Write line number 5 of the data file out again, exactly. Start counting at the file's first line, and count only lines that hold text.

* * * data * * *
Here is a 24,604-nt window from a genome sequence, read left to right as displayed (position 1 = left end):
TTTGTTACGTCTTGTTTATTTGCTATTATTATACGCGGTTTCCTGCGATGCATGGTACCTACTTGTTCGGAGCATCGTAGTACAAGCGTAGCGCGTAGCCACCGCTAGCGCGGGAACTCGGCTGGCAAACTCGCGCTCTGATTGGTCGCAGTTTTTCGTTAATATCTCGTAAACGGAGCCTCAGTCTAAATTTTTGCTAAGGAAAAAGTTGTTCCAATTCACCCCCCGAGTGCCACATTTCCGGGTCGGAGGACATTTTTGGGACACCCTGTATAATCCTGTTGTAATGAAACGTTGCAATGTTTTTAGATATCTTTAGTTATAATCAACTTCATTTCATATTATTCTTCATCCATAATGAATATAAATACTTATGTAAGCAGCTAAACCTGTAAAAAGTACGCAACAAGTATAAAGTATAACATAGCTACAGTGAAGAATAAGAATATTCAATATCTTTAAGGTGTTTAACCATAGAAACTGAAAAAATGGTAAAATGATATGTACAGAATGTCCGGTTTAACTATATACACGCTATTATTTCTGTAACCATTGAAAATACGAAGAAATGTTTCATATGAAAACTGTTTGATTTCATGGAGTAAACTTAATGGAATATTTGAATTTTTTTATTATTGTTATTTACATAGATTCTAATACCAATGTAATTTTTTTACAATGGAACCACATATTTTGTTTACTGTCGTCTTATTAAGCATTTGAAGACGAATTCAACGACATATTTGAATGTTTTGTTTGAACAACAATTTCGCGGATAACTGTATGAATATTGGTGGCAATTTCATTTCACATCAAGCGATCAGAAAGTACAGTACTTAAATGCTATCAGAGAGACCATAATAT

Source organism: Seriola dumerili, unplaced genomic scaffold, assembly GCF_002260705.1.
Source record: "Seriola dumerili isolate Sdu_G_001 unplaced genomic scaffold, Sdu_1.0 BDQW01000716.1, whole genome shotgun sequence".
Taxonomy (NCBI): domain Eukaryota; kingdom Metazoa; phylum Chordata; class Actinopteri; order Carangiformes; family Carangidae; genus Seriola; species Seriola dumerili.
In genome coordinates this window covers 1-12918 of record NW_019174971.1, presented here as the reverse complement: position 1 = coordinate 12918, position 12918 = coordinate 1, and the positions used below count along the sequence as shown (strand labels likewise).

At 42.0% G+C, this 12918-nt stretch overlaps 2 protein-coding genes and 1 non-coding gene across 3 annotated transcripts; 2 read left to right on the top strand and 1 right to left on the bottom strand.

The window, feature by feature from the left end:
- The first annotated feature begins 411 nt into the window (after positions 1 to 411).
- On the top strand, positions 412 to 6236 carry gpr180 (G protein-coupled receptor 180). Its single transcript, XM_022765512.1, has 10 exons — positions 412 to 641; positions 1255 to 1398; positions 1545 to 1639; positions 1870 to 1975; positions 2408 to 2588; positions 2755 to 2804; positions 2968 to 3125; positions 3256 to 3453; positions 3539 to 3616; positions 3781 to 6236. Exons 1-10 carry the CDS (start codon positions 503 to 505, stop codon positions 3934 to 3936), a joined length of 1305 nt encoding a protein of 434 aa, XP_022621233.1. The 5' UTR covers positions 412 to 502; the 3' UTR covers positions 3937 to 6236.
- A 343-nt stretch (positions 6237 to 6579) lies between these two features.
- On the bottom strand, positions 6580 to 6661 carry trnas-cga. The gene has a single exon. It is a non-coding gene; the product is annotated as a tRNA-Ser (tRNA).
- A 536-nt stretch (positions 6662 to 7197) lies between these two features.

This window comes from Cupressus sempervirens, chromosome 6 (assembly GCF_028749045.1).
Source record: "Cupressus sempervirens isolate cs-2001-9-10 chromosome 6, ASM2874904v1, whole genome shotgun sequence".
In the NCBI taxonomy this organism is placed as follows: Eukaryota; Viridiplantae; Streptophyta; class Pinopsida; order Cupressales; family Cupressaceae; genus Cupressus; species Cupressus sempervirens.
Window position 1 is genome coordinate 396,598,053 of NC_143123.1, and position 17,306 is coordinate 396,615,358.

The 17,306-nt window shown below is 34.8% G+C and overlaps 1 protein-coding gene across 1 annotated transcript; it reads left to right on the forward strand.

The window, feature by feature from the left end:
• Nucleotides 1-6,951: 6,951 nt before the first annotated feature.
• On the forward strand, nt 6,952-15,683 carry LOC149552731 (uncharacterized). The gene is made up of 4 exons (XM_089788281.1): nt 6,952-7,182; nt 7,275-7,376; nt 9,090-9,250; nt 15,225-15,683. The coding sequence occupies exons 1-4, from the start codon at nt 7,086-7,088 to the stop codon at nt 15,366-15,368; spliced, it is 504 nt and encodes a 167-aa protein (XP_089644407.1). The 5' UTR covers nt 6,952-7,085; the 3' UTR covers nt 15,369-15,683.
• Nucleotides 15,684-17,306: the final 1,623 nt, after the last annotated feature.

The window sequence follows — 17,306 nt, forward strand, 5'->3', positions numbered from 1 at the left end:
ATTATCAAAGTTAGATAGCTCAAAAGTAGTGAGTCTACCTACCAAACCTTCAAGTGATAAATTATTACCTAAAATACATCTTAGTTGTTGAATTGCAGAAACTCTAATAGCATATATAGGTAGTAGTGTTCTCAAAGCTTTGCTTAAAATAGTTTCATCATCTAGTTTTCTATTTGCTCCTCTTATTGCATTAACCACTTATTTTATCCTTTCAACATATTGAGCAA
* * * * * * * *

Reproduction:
Taxonomy (NCBI): domain Eukaryota; kingdom Metazoa; phylum Chordata; class Actinopteri; order Carangiformes; family Carangidae; genus Seriola; species Seriola dumerili.